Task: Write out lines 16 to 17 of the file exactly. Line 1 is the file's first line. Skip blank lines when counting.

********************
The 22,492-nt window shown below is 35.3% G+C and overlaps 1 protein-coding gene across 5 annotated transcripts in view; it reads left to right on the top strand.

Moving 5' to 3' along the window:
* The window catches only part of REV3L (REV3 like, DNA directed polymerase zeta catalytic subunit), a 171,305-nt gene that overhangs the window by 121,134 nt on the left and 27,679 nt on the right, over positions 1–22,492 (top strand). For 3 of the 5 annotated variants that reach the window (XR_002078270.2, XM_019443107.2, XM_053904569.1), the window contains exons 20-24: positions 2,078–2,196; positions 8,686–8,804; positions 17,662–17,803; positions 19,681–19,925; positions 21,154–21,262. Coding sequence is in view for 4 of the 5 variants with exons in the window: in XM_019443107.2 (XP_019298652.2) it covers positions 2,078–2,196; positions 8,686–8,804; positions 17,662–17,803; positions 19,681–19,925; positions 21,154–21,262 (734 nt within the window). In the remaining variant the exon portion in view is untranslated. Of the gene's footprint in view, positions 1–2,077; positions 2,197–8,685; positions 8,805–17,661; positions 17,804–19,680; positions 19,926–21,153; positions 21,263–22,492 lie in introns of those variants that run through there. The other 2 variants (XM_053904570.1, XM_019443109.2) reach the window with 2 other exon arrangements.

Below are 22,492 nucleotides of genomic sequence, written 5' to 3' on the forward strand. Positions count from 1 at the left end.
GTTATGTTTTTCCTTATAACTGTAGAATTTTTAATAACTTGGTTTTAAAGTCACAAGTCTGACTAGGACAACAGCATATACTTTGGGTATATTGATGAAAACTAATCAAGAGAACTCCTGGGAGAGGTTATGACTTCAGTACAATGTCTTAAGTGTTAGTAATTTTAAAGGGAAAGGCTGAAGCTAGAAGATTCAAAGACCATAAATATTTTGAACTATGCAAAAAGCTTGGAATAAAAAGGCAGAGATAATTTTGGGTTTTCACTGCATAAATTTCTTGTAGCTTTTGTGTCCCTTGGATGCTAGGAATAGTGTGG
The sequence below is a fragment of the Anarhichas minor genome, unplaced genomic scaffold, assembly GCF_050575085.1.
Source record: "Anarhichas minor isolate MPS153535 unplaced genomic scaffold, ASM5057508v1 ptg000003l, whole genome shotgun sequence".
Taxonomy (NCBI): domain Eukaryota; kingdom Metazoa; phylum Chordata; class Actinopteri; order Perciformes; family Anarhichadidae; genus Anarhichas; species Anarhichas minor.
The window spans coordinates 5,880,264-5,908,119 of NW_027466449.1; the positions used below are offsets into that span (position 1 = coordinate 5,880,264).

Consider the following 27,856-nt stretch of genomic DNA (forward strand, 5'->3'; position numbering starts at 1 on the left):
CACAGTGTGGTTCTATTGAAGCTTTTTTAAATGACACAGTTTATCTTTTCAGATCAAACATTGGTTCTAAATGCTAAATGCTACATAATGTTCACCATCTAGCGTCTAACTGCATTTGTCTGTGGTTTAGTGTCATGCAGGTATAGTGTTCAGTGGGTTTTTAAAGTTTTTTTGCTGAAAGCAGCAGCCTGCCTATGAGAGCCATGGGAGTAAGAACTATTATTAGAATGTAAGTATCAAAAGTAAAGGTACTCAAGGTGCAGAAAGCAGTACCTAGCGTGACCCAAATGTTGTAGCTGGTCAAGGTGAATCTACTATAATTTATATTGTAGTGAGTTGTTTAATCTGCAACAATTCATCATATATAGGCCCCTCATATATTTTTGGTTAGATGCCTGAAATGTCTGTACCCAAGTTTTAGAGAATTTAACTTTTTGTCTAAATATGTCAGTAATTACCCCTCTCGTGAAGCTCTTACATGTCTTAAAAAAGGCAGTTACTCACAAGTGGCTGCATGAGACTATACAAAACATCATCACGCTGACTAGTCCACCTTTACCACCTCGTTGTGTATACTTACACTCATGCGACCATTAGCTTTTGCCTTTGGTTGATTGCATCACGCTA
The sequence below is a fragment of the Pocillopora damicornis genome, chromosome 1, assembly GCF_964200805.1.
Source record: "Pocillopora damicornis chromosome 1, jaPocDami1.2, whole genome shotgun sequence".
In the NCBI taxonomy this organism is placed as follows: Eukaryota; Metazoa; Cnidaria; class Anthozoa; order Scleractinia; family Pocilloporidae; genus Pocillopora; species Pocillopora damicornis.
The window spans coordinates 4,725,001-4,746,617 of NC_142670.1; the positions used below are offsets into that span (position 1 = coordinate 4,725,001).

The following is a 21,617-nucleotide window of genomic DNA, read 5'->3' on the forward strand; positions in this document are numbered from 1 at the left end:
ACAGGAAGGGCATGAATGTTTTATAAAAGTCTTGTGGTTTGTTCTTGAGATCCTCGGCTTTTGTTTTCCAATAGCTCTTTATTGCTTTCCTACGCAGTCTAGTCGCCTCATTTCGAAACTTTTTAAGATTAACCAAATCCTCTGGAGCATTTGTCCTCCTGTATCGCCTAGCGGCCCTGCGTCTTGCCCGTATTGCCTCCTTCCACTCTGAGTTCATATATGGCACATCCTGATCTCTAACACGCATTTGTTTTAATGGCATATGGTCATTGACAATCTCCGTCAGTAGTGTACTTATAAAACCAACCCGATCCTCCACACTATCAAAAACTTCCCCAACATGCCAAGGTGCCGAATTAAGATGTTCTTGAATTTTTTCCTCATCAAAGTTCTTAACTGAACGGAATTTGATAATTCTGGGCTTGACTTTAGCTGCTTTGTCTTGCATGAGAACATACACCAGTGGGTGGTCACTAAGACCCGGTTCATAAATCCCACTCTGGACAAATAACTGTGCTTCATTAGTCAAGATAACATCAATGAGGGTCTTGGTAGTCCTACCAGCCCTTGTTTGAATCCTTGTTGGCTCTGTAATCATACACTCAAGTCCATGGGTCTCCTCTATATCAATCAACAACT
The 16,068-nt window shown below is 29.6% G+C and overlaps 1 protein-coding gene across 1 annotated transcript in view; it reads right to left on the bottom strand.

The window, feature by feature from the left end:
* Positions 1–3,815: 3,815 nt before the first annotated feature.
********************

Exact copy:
The following is a 21,617-nucleotide window of genomic DNA, read 5'->3' on the forward strand; positions in this document are numbered from 1 at the left end:
ACAGGAAGGGCATGAATGTTTTATAAAAGTCTTGTGGTTTGTTCTTGAGATCCTCGGCTTTTGTTTTCCAATAGCTCTTTATTGCTTTCCTACGCAGTCTAGTCGCCTCATTTCGAAACTTTTTAAGATTAACCAAATCCTCTGGAGCATTTGTCCTCCTGTATCGCCTAGCGGCCCTGCGTCTTGCCCGTATTGCCTCCTTCCACTCTGAGTTCATATATGGCACATCCTGATCTCTAACACGCATTTGTTTTAATGGCATATGGTCATTGACAATCTCCGTCAGTAGTGTACTTATAAAACCAACCCGATCCTCCACACTATCAAAAACTTCCCCAACATGCCAAGGTGCCGAATTAAGATGTTCTTGAATTTTTTCCTCATCAAAGTTCTTAACTGAACGGAATTTGATAATTCTGGGCTTGACTTTAGCTGCTTTGTCTTGCATGAGAACATACACCAGTGGGTGGTCACTAAGACCCGGTTCATAAATCCCACTCTGGACAAATAACTGTGCTTCATTAGTCAAGATAACATCAATGAGGGTCTTGGTAGTCCTACCAGCCCTTGTTTGAATCCTTGTTGGCTCTGTAATCATACACTCAAGTCCATGGGTCTCCTCTATATCAATCAACAACT